Tear down this fourth wall

NAfro Dance Productions encourages audience participation at its shows

NAfro Dance Productions – an African contemporary dance company – presents Sauti: Things We Are Carrying

Running from Nov. 1-3 at the Gas Station Arts Centre, the show features two original works choreographed by Bakari Lindsay, co-founder of the Toronto-based Collective of Black Artists, and Zab Maboungou, founder of Montreal’s Nyata Nyata Dance Company.

In addition to dance, Sauti – which is Swahili for “voice” – features live African drums, guitars, horns and more.

Cassimiro Nhussi, artistic director and founder of NAfro, is passionate about creating a show that inspires a feeling of community. 

“Dance comes from people telling stories around the fire. It wasn’t about ‘Ok, you dance and I’ll watch it.’ People have become very separate,” Nhussi says.

Nhussi playfully drops his voice to a whisper, impersonating modern theatre audiences.

“The show is happening now, so we have to be very quiet. At our shows, no one is going to tell you to be quiet. We get everyone chanting, grooving, screaming.”

With its unique approach and the fact that it’s the only African dance company in Western Canada, NAfro has continued to grow in popularity since starting in 2002.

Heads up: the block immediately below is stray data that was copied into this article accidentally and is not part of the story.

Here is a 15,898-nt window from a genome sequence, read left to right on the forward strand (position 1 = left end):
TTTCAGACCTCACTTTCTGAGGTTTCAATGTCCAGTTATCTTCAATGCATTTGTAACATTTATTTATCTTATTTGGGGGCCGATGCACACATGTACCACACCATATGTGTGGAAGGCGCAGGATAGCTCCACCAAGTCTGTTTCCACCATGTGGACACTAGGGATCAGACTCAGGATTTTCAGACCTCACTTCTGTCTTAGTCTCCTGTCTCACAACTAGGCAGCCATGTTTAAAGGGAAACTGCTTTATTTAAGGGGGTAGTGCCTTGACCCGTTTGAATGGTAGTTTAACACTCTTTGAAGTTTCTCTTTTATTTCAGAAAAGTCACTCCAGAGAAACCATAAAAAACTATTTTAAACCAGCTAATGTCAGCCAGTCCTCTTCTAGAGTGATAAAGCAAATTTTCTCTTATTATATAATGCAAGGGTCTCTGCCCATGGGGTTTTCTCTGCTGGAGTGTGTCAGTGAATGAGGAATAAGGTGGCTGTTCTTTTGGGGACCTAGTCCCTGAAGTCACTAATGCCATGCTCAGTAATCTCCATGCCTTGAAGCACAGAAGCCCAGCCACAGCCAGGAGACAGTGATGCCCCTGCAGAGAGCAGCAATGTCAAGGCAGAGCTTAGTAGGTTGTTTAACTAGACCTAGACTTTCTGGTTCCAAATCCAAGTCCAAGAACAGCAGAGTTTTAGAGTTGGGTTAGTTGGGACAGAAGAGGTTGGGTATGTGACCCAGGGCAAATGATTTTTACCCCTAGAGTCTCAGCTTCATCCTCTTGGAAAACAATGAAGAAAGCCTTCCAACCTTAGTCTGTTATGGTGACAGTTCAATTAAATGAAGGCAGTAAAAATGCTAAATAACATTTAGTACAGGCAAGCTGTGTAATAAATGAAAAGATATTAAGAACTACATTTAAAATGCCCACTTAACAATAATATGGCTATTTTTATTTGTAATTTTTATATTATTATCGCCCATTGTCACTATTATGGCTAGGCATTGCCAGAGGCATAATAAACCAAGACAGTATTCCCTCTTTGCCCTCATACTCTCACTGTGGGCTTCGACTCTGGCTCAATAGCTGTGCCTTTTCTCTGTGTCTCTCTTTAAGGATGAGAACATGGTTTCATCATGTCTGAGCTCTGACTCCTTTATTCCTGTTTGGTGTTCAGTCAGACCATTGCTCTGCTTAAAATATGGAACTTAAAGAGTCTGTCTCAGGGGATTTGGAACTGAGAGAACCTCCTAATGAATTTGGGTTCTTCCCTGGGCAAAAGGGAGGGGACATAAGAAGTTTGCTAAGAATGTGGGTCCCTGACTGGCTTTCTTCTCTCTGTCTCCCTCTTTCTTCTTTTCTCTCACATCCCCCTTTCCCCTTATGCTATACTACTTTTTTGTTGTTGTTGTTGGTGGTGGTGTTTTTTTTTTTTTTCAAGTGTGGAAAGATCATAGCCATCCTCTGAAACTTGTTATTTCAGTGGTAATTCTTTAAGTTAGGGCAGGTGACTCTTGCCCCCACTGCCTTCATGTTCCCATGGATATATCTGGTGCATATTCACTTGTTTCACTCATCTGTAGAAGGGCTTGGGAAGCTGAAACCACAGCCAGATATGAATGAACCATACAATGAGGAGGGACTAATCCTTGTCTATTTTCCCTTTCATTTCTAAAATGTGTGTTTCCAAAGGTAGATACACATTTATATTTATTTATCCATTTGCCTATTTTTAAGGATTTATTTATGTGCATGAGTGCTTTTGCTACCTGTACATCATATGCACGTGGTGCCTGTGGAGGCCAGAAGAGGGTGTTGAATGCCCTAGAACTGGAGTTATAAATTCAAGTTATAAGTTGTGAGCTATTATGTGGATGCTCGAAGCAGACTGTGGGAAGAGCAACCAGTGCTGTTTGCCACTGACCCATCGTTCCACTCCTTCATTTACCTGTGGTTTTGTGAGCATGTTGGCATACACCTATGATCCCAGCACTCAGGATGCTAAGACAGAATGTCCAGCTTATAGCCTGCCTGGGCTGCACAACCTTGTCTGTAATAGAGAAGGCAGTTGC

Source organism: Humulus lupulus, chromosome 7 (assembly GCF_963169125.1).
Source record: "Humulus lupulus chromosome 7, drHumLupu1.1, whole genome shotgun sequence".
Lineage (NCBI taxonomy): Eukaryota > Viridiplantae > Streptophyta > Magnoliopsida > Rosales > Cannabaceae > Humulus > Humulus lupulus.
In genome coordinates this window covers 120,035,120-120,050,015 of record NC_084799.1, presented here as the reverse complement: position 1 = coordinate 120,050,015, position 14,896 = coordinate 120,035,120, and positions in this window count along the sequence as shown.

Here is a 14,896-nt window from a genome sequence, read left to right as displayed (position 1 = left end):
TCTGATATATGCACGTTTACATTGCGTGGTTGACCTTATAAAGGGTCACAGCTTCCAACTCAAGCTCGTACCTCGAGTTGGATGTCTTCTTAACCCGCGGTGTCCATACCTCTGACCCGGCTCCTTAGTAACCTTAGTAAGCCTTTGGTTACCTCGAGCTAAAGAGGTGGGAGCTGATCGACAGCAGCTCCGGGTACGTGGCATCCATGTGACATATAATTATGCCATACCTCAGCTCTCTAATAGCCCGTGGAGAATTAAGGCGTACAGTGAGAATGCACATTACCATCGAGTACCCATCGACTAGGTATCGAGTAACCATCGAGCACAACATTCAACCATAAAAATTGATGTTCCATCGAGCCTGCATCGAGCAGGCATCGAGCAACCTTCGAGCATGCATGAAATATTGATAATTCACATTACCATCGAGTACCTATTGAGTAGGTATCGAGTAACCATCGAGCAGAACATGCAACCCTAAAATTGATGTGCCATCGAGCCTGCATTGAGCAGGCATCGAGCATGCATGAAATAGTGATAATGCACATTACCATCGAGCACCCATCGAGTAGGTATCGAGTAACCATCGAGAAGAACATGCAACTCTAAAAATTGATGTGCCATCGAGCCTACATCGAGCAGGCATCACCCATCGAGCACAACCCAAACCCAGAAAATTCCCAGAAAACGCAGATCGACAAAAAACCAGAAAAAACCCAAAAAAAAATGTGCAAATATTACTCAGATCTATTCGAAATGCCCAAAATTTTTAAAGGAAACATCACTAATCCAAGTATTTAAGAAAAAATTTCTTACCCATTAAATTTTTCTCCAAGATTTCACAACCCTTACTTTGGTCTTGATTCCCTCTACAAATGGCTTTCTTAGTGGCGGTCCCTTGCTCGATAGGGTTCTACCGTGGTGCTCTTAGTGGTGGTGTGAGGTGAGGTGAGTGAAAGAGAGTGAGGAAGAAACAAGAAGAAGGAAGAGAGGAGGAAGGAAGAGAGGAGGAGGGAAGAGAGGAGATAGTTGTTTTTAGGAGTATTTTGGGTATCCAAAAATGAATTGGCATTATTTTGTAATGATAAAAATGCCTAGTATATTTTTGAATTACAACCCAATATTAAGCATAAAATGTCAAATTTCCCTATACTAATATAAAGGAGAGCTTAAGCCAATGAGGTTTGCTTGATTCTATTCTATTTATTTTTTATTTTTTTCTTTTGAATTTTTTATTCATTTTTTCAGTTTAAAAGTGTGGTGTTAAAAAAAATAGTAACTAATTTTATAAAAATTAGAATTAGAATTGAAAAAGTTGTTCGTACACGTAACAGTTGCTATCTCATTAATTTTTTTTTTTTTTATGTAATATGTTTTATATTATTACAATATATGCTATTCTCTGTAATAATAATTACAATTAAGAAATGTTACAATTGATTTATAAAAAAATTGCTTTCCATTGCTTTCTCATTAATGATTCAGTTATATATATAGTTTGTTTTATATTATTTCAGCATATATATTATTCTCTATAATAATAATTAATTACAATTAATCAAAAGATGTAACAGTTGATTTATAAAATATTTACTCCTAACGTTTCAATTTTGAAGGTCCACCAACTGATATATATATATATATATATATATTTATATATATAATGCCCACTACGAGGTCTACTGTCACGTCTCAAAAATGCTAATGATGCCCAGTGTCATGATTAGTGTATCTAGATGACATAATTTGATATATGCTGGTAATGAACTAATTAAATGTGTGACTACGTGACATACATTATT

“The audiences started small, but then people started inviting friends to go again because they had so much fun. We had to move from the Rachel Browne Theatre to the Gas Station, and now we sell out there.” 

NAfro Dance Productions celebrated its 10 year anniversary last November with a celebratory three-day dance festival that included classes, discussions and performances choreographed by professionals from across Canada and the U.S.

NAfro also has a dance studio which teaches a variety of classes to all ages and levels and is located across the street from Gas Station in the Augustine United Church. Nhussi finds that the Osborne Village location works well with his enthusiasm for community. 

“I love it! Our location is in the best part of town. There’s a vibe,” he says. “With the restaurants and everything, you won’t live here five weeks without having to pass through the village. We can present our works in other locations, but this is our home.”

The neighbourhood has also found its way into previous NAfro shows. The company’s 2010 production, Return of the Dead featured some people who had never danced before and worked for weeks to learn the choreography.

“We got everyone all done up in masks and paint, it was so spooky,” Nhussi says with a big smile. “I went into the Second Cup around the corner and saw this man with a tubby belly in a muscle shirt. I could just tell he had this attitude like ‘I don’t care.’ I needed to put him in my show.”

Still, Nhussi knows that his shows aren’t for everyone, but if someone doesn’t understand the piece it won’t bother him.

“We don’t always have to agree, but to at least be part of that process and that moment… let’s just have a good time.”

Published in Volume 68, Number 9 of The Uniter (October 30, 2013)

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